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Distilling 10,000 hours of expertise into five seconds of news

March 31, 2017

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The art of the media grab: Serving up a buffet, not a dog’s breakfast

5 Apr 2017

What does a good media grab look like?

 

 

Federal politicians might reasonably be criticised for many things, but their ability to pump out media grabs isn’t usually one of them. In an age where audiences have short attention spans and will habitually disengage from anything meatier than a vegan’s salad sandwich, it is only through sheer necessity that politicians have honed the art of the soundbite, sometimes to grating effect.

 

We previously looked at an example of an ineffective grab – one that, against all the odds, managed to sneak through into the news report. Very rarely will bad grabs make their way into Australian living rooms, particularly when the topic is already complicated. Without simplifying the message (make your point in 5-10 seconds) and speaking plainly (avoid technical terms and industry jargon), the interviewee will struggle to have a share of voice in media coverage of any given issue.

 

If ever there has been a topic most likely to cause mass confusion or hysteria across the populous, it’s economics. Even highly media-trained politicians struggle to explain economic theory. John Hewson’s sell job on the concept of a GST in the lead-up to the 1993 federal election is perhaps the most infamous example.

 

John Hewson - The GST Interview (Source: YouTube)  

 

Yet there are many fine examples of effective grabs and even rare occasions that they transcend from a 24 or 48-hour life cycle to being used to neatly define part of history.

 

Such was the case when former federal treasurer Peter Costello announced a baby bonus in the mid-2000s. In simplifying the premise behind the cash splash, Costello called for Australian couples to have “one for mum, one for dad and one for the country”. With a grab that succinct, there may even be room to include a second soundbite later in the news report. At the very least, time-poor journalists will make a note for next time. Journalists gravitate to interviewees that have a track record of producing punchy and meaningful grabs. Never underestimate the power of brevity.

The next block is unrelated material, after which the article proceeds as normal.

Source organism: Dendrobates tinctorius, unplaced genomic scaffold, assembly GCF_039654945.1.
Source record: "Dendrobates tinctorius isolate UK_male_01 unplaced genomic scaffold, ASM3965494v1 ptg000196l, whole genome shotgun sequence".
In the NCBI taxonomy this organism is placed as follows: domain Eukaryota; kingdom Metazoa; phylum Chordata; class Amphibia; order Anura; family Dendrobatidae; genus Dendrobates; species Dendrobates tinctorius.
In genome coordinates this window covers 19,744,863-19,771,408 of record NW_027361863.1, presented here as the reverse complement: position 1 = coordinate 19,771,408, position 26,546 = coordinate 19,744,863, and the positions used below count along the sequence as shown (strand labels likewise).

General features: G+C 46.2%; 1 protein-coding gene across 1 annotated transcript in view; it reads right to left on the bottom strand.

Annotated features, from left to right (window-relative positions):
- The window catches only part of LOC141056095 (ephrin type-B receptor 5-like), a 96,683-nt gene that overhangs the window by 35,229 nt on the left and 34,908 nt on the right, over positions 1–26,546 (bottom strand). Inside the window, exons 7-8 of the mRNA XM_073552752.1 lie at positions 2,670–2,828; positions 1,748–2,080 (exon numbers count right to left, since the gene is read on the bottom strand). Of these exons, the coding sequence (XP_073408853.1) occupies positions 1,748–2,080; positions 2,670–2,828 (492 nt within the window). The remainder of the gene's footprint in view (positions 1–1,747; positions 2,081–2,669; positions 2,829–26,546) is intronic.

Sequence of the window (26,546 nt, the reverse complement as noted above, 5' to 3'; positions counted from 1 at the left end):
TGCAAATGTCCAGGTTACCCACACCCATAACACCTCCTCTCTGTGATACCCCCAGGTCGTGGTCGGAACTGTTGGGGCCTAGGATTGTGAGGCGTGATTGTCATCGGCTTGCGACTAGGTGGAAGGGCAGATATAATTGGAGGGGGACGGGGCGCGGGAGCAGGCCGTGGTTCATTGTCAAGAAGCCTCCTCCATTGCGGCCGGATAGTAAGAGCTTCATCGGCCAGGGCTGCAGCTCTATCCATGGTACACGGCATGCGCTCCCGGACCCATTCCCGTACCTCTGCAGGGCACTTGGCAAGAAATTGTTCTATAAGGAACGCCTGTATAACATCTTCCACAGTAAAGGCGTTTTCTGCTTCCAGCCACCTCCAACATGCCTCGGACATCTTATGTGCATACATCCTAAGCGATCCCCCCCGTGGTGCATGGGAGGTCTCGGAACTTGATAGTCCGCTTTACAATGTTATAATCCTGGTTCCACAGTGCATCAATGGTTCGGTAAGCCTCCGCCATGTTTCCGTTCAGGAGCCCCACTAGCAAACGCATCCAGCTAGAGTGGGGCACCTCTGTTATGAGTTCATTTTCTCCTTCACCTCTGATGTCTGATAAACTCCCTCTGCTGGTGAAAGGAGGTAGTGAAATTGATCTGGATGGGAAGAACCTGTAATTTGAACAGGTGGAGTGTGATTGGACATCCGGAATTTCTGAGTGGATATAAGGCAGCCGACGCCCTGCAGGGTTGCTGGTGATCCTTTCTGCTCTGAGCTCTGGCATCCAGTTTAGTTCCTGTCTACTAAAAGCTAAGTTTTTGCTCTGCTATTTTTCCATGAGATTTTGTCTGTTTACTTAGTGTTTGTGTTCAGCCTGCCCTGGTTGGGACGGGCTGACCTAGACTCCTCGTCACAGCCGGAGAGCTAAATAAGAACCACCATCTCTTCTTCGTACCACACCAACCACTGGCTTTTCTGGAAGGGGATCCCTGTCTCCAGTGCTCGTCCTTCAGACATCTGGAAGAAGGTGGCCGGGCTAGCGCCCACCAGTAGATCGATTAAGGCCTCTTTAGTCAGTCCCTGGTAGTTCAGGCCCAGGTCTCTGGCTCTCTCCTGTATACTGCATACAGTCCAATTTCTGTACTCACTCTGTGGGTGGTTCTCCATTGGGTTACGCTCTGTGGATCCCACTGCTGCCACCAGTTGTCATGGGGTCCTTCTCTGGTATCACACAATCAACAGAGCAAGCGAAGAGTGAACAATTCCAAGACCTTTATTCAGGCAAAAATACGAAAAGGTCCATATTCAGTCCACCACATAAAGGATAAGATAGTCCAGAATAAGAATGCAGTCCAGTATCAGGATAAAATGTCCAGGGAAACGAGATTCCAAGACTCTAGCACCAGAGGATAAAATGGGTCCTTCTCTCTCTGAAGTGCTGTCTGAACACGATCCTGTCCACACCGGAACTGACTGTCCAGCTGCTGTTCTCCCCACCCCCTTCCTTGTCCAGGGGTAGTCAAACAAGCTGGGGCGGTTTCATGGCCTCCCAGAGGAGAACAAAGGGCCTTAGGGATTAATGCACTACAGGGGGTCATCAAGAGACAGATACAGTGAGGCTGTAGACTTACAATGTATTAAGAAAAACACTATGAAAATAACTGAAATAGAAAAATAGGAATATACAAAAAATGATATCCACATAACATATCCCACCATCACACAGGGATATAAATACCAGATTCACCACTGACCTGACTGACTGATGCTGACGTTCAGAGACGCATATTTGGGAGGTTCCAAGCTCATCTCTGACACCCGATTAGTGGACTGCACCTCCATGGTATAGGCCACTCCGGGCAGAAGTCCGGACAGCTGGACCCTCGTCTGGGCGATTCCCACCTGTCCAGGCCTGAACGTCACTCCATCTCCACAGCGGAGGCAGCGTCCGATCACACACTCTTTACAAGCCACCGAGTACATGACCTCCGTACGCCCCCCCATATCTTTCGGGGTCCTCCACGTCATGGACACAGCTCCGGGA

In the world of grab-production, Costello was a large-scale factory. You can sample more of his wit here, such as this retort to Kevin Rudd in 2007: "If you do not understand the income tax system, you cannot understand the Australian economy. Tax thresholds do not cascade. Cascade is a form of beer".

 

It isn’t just the politicians who have had to hone their media skills. In an increasingly noisy environment, economists have made themselves more relevant to the media by learning to distil their expertise into neat grabs that can be dropped straight into the news coverage.

 

Deloitte Access Economics partner Chris Richardson was once asked about the effect of the federal government’s tax cuts and economic stimulus at a time when the Reserve Bank of Australia (RBA) was adjusting interest rates. An extensive Google search failed to turn up the precise quotation. Yet the fact it remains in the memory perhaps a decade later speaks to its effectiveness in succinctly summarising the situation in a way that someone with no understanding of economics can quickly grasp. Richardson’s response was something akin to: “The RBA has been firmly applying the brakes, but the government has hit the accelerator – it’s no wonder the economy is producing lots of smoke”.

 

Costello and Richardson would be marked in every journalist’s contact book as what the media calls “great talent” – people that understand how the media operates and adapt themselves accordingly.

 

 

How to produce great grabs

 

As interviewee, it’s your job to dish up a buffet of tasty grabs, not the journalists job to sort through the expertise and find a section that succinctly summarises your views. What are three tips to producing great grabs?
 

  1. Limit yourself to three key messages and practice delivering them all together in a neat package. Use the mirror.

  2. Speak plainly. Don’t use technical terms or industry jargon. If your 10-year-old can’t understand what you’re saying, go back to your notes and simplify the language further.

  3. Be succinct – delivering your message in 5-10 seconds will give you a much better chance of inclusion in the news coverage.

 

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